What Can Cause Subluxations?

Nearly any kind of stress can cause a subluxation: a fall or an accident, even a very mild one that happened years ago; a bad sleeping position; poor posture; fatigue; dental work; a difficult birth; emotional stress; poor nutrition or a combination of stresses.

A subluxation need not happen all at once. It could “set” in your body over time—coming on so gradually that you won’t be aware you have one.

Most “Pinched” Nerves Don’t Hurt

Most people with “pinched” nerves are not in pain since most nerves do not carry pain messages!

Chiropractors sometimes say that people with painful “pinched” nerves might be considered lucky—they know they have a problem and they (hopefully) will go to a chiropractor. But what of those not “lucky” enough to have painful “pinched” nerves? They may suffer and their health may deteriorate for years without the faintest idea that the problem may be coming from their structural system. These people desperately need to see a chiropractor but because they don’t have spine or nerve pain they may never receive the care they need.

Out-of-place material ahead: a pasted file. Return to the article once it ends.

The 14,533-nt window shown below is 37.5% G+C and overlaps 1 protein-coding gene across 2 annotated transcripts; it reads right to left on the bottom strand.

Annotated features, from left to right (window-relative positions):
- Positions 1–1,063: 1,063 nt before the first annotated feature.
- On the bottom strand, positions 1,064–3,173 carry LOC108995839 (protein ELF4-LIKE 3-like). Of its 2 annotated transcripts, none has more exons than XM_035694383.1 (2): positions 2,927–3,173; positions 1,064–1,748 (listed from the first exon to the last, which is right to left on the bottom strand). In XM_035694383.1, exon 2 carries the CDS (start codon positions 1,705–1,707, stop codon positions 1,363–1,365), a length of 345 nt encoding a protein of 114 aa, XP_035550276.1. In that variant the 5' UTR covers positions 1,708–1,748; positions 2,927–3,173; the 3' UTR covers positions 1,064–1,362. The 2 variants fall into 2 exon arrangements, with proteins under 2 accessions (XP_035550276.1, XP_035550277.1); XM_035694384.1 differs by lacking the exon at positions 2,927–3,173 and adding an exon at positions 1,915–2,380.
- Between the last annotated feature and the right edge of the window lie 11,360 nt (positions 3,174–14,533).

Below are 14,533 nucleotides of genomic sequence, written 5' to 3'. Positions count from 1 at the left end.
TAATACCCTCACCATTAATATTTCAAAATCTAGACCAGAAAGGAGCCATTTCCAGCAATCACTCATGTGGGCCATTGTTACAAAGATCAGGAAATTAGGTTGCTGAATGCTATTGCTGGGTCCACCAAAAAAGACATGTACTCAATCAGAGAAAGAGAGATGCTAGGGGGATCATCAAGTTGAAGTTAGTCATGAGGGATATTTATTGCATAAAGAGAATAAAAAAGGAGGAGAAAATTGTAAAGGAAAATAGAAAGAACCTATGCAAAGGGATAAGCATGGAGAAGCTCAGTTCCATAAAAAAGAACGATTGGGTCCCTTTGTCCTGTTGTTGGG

This is the big job facing chiropractors today—educating people about subluxations and the need for periodic chiropractic checkups.

BFWRDJ Pretty happy woman smiling

BFWRDJ Pretty happy woman smiling

Correct Your “Pinched” Nerves

“Pinched” nerves do not go away by themselves. No amount of painkillers or muscle relaxants can fix them.

Only doctors of chiropractic are able to analyze your body for “pinched” nerves and use chiropractic adjustment techniques to gently realign your body, release your internal stress and free you from your “pinched” nerves.

Only a chiropractic analysis and adjustment can relieve your body of subluxations—nothing else will do.11-13

For more information, call Performance Chiropractic at (661) 942-5000.